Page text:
To us here at Home and Living Examiner, life is a series of organization rules, clutter culling, and figuring out what’s important. And it gets more evident as we are growing older that by simplifying our lives and getting rid of stuff, we are more apt to do more of what we want instead of being caretakers for things.
That’s why our subscription to ShopSmart is so welcome. The March 2014 issue has some of the best organization ideas and how certain products helped frustrated women take more control. ShopSmart was nice enough to let us present some of the story and they also sent along photos that may inspire you to get more control.
Closet clutter is under control
Three generations of die-hard shoppers—and all of their stuff—under one roof. That’s the organizing challenge that Kate S. Brown, the owner of Impact Organizing in Sarasota, Fla., was presented with as her client downsized to move in with her daughter and granddaughter. To help her client decide what to keep, toss, and donate, Brown marked items with color-coded super-sticky notes. The decision-making method worked so well that all three women adopted it as an organizing tool to help them prune their closets regularly to keep them from overflowing.
Post-it super sticky full adhesive notes, $7.50 per 12-pack, assorted colors, staples.com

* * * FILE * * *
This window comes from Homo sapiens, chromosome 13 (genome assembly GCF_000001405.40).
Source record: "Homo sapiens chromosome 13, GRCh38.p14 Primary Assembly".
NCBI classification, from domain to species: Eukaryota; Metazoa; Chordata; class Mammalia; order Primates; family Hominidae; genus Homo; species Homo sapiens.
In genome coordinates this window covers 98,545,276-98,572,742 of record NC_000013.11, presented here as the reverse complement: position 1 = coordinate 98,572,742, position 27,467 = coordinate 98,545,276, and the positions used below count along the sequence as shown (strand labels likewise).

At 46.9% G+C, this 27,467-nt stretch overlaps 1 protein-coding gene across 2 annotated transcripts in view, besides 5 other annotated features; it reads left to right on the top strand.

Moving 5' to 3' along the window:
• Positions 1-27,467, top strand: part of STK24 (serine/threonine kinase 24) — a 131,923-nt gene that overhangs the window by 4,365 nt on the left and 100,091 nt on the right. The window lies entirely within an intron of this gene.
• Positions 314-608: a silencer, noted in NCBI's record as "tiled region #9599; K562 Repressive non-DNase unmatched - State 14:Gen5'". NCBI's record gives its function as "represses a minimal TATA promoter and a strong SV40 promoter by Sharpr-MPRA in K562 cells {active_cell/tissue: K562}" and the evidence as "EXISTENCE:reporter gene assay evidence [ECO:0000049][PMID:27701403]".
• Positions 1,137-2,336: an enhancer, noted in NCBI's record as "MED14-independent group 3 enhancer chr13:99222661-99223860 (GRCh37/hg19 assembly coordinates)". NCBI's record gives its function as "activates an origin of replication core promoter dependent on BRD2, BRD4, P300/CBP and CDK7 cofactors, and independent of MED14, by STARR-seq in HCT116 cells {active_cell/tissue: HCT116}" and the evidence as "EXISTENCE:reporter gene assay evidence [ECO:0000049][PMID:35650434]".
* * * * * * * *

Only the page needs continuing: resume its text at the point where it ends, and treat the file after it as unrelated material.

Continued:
Why it Works
Two years later, Brown’s client still relies on her stickies. She keeps pads in her dresser, her kitchen drawer, and her granddaughter’s playroom. Here’s how she uses them: Pink is “keep,” blue is “donate,” and green is “sell.” Notes are just stuck onto items—clothing, toys, sports equipment. No other action is needed. When someone is going to Goodwill, a quick glance pinpoints the items to be donated. When it’s time for the annual garage sale, any items with a green sticky will be sold.
When I see something with a blue sticky slapped on it, I know it’s going with me to Goodwill—and not back in the closet!
Dressing in the morning is easier
Julie Morgenstern, an organizing pro based in New York City, worked with a client who wanted to project a more polished work image. But she was having difficulty just getting herself dressed and out the door in the morning. Although Morgenstern helped the woman edit her wardrobe, the aha moment didn’t come until they organized her jewelry, not her clothing.
Umbra Little Black Dress jewelry organizer, $20, bedbathandbeyond.com.
Why it Worked
Finding the right place for her accessories was the key. Morgenstern’s client had kept all of her jewelry in tiny, individual boxes in a dresser drawer. Who has time for that? So they worked together to display all of her jewelry where she got dressed— in her closet. “The jewelry organizer is thinner than a garment bag, so it takes up no space hanging in the closet,” says Morgenstern, author of “Organizing From the Inside Out” (Holt Paperbacks, 2004).
Now her client can build an outfit around one piece of jewelry, or she can just pull an outfit together from her closet in an instant. “It transformed how she presented herself,” Morgenstern says.
OMG! I rediscovered pieces of jewelry that I forgot about. It was like going shopping in my closet.